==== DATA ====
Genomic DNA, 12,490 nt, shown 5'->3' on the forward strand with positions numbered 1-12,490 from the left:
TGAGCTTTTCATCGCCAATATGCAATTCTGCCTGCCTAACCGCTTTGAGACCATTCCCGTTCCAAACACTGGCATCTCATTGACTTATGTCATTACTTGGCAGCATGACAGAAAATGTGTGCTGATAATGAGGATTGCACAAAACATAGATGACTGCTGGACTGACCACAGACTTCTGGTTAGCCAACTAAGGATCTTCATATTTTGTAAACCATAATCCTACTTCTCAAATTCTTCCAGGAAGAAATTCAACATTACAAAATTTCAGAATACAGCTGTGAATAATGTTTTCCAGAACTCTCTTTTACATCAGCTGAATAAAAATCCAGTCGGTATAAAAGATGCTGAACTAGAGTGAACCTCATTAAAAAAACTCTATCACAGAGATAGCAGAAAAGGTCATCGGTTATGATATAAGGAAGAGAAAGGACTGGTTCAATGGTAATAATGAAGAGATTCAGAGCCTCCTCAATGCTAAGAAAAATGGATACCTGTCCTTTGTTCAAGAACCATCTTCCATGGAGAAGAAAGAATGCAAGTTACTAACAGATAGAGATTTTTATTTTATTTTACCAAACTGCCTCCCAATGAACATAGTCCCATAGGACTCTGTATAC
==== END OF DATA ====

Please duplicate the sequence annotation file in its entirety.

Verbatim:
Genomic DNA, 12,490 nt, shown 5'->3' on the forward strand with positions numbered 1-12,490 from the left:
TGAGCTTTTCATCGCCAATATGCAATTCTGCCTGCCTAACCGCTTTGAGACCATTCCCGTTCCAAACACTGGCATCTCATTGACTTATGTCATTACTTGGCAGCATGACAGAAAATGTGTGCTGATAATGAGGATTGCACAAAACATAGATGACTGCTGGACTGACCACAGACTTCTGGTTAGCCAACTAAGGATCTTCATATTTTGTAAACCATAATCCTACTTCTCAAATTCTTCCAGGAAGAAATTCAACATTACAAAATTTCAGAATACAGCTGTGAATAATGTTTTCCAGAACTCTCTTTTACATCAGCTGAATAAAAATCCAGTCGGTATAAAAGATGCTGAACTAGAGTGAACCTCATTAAAAAAACTCTATCACAGAGATAGCAGAAAAGGTCATCGGTTATGATATAAGGAAGAGAAAGGACTGGTTCAATGGTAATAATGAAGAGATTCAGAGCCTCCTCAATGCTAAGAAAAATGGATACCTGTCCTTTGTTCAAGAACCATCTTCCATGGAGAAGAAAGAATGCAAGTTACTAACAGATAGAGATTTTTATTTTATTTTACCAAACTGCCTCCCAATGAACATAGTCCCATAGGACTCTGTATAC